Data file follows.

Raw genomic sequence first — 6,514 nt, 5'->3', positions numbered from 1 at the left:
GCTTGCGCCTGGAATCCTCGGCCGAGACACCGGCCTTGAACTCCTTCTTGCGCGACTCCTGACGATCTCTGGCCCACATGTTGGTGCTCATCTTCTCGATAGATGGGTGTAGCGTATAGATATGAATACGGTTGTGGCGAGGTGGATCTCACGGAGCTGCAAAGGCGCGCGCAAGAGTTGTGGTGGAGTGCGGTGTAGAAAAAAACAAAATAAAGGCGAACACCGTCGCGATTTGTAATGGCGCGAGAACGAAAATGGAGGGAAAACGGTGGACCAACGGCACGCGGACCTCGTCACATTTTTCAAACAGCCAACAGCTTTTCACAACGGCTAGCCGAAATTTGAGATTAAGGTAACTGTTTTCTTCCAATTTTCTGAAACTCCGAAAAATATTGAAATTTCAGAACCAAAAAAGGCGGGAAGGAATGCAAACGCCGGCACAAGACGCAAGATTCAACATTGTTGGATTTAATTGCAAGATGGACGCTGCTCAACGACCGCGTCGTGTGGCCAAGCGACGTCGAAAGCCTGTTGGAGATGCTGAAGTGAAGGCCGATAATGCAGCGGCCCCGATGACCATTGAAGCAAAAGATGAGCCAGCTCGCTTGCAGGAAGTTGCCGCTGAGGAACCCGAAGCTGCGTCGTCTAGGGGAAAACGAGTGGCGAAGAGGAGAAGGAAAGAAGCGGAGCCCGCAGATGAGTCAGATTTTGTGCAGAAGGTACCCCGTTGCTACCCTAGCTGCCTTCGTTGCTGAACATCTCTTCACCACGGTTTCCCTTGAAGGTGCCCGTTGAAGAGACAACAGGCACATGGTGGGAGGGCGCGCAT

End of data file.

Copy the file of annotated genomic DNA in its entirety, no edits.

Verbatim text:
Raw genomic sequence first — 6,514 nt, 5'->3', positions numbered from 1 at the left:
GCTTGCGCCTGGAATCCTCGGCCGAGACACCGGCCTTGAACTCCTTCTTGCGCGACTCCTGACGATCTCTGGCCCACATGTTGGTGCTCATCTTCTCGATAGATGGGTGTAGCGTATAGATATGAATACGGTTGTGGCGAGGTGGATCTCACGGAGCTGCAAAGGCGCGCGCAAGAGTTGTGGTGGAGTGCGGTGTAGAAAAAAACAAAATAAAGGCGAACACCGTCGCGATTTGTAATGGCGCGAGAACGAAAATGGAGGGAAAACGGTGGACCAACGGCACGCGGACCTCGTCACATTTTTCAAACAGCCAACAGCTTTTCACAACGGCTAGCCGAAATTTGAGATTAAGGTAACTGTTTTCTTCCAATTTTCTGAAACTCCGAAAAATATTGAAATTTCAGAACCAAAAAAGGCGGGAAGGAATGCAAACGCCGGCACAAGACGCAAGATTCAACATTGTTGGATTTAATTGCAAGATGGACGCTGCTCAACGACCGCGTCGTGTGGCCAAGCGACGTCGAAAGCCTGTTGGAGATGCTGAAGTGAAGGCCGATAATGCAGCGGCCCCGATGACCATTGAAGCAAAAGATGAGCCAGCTCGCTTGCAGGAAGTTGCCGCTGAGGAACCCGAAGCTGCGTCGTCTAGGGGAAAACGAGTGGCGAAGAGGAGAAGGAAAGAAGCGGAGCCCGCAGATGAGTCAGATTTTGTGCAGAAGGTACCCCGTTGCTACCCTAGCTGCCTTCGTTGCTGAACATCTCTTCACCACGGTTTCCCTTGAAGGTGCCCGTTGAAGAGACAACAGGCACATGGTGGGAGGGCGCGCAT